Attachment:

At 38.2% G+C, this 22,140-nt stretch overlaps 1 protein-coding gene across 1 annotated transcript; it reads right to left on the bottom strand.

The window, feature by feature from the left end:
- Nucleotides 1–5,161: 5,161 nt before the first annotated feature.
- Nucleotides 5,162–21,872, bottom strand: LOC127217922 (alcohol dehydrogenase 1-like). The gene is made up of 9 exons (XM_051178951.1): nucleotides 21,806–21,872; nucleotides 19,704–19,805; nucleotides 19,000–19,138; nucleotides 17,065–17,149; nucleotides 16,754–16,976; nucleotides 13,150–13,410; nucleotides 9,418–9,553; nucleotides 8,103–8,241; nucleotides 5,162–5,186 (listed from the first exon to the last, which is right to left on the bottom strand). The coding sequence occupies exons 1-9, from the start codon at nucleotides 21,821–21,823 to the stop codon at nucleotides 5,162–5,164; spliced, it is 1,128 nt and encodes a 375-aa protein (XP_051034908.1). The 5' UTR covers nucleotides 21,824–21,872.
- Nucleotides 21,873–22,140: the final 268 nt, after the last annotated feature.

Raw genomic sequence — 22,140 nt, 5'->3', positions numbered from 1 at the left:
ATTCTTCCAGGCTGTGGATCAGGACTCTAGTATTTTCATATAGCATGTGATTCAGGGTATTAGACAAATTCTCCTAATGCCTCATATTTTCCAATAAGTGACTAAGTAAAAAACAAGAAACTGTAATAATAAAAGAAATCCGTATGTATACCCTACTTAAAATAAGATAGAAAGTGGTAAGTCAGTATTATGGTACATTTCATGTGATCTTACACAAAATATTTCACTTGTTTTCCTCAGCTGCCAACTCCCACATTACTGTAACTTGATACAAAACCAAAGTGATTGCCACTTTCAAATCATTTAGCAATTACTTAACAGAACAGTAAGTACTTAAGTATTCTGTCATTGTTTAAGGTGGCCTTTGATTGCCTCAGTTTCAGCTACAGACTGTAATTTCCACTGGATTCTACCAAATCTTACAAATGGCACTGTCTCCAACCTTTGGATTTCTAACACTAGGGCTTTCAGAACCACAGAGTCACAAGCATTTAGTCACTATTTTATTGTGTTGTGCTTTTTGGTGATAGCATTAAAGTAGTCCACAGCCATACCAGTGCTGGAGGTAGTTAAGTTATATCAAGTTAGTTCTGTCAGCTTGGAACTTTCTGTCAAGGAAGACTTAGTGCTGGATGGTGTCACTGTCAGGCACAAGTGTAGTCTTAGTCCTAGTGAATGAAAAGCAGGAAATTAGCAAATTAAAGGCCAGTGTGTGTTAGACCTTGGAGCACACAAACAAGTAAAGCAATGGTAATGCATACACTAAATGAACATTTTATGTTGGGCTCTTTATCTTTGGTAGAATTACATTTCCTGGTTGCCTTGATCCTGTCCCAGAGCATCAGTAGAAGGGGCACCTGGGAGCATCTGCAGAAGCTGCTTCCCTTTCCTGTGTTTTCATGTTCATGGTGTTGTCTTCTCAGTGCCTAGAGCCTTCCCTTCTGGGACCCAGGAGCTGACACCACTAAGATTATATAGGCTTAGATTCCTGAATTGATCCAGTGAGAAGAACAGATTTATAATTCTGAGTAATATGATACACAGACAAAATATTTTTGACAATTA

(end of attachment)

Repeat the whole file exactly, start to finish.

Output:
At 38.2% G+C, this 22,140-nt stretch overlaps 1 protein-coding gene across 1 annotated transcript; it reads right to left on the bottom strand.

The window, feature by feature from the left end:
- Nucleotides 1–5,161: 5,161 nt before the first annotated feature.
- Nucleotides 5,162–21,872, bottom strand: LOC127217922 (alcohol dehydrogenase 1-like). The gene is made up of 9 exons (XM_051178951.1): nucleotides 21,806–21,872; nucleotides 19,704–19,805; nucleotides 19,000–19,138; nucleotides 17,065–17,149; nucleotides 16,754–16,976; nucleotides 13,150–13,410; nucleotides 9,418–9,553; nucleotides 8,103–8,241; nucleotides 5,162–5,186 (listed from the first exon to the last, which is right to left on the bottom strand). The coding sequence occupies exons 1-9, from the start codon at nucleotides 21,821–21,823 to the stop codon at nucleotides 5,162–5,164; spliced, it is 1,128 nt and encodes a 375-aa protein (XP_051034908.1). The 5' UTR covers nucleotides 21,824–21,872.
- Nucleotides 21,873–22,140: the final 268 nt, after the last annotated feature.

Raw genomic sequence — 22,140 nt, 5'->3', positions numbered from 1 at the left:
ATTCTTCCAGGCTGTGGATCAGGACTCTAGTATTTTCATATAGCATGTGATTCAGGGTATTAGACAAATTCTCCTAATGCCTCATATTTTCCAATAAGTGACTAAGTAAAAAACAAGAAACTGTAATAATAAAAGAAATCCGTATGTATACCCTACTTAAAATAAGATAGAAAGTGGTAAGTCAGTATTATGGTACATTTCATGTGATCTTACACAAAATATTTCACTTGTTTTCCTCAGCTGCCAACTCCCACATTACTGTAACTTGATACAAAACCAAAGTGATTGCCACTTTCAAATCATTTAGCAATTACTTAACAGAACAGTAAGTACTTAAGTATTCTGTCATTGTTTAAGGTGGCCTTTGATTGCCTCAGTTTCAGCTACAGACTGTAATTTCCACTGGATTCTACCAAATCTTACAAATGGCACTGTCTCCAACCTTTGGATTTCTAACACTAGGGCTTTCAGAACCACAGAGTCACAAGCATTTAGTCACTATTTTATTGTGTTGTGCTTTTTGGTGATAGCATTAAAGTAGTCCACAGCCATACCAGTGCTGGAGGTAGTTAAGTTATATCAAGTTAGTTCTGTCAGCTTGGAACTTTCTGTCAAGGAAGACTTAGTGCTGGATGGTGTCACTGTCAGGCACAAGTGTAGTCTTAGTCCTAGTGAATGAAAAGCAGGAAATTAGCAAATTAAAGGCCAGTGTGTGTTAGACCTTGGAGCACACAAACAAGTAAAGCAATGGTAATGCATACACTAAATGAACATTTTATGTTGGGCTCTTTATCTTTGGTAGAATTACATTTCCTGGTTGCCTTGATCCTGTCCCAGAGCATCAGTAGAAGGGGCACCTGGGAGCATCTGCAGAAGCTGCTTCCCTTTCCTGTGTTTTCATGTTCATGGTGTTGTCTTCTCAGTGCCTAGAGCCTTCCCTTCTGGGACCCAGGAGCTGACACCACTAAGATTATATAGGCTTAGATTCCTGAATTGATCCAGTGAGAAGAACAGATTTATAATTCTGAGTAATATGATACACAGACAAAATATTTTTGACAATTA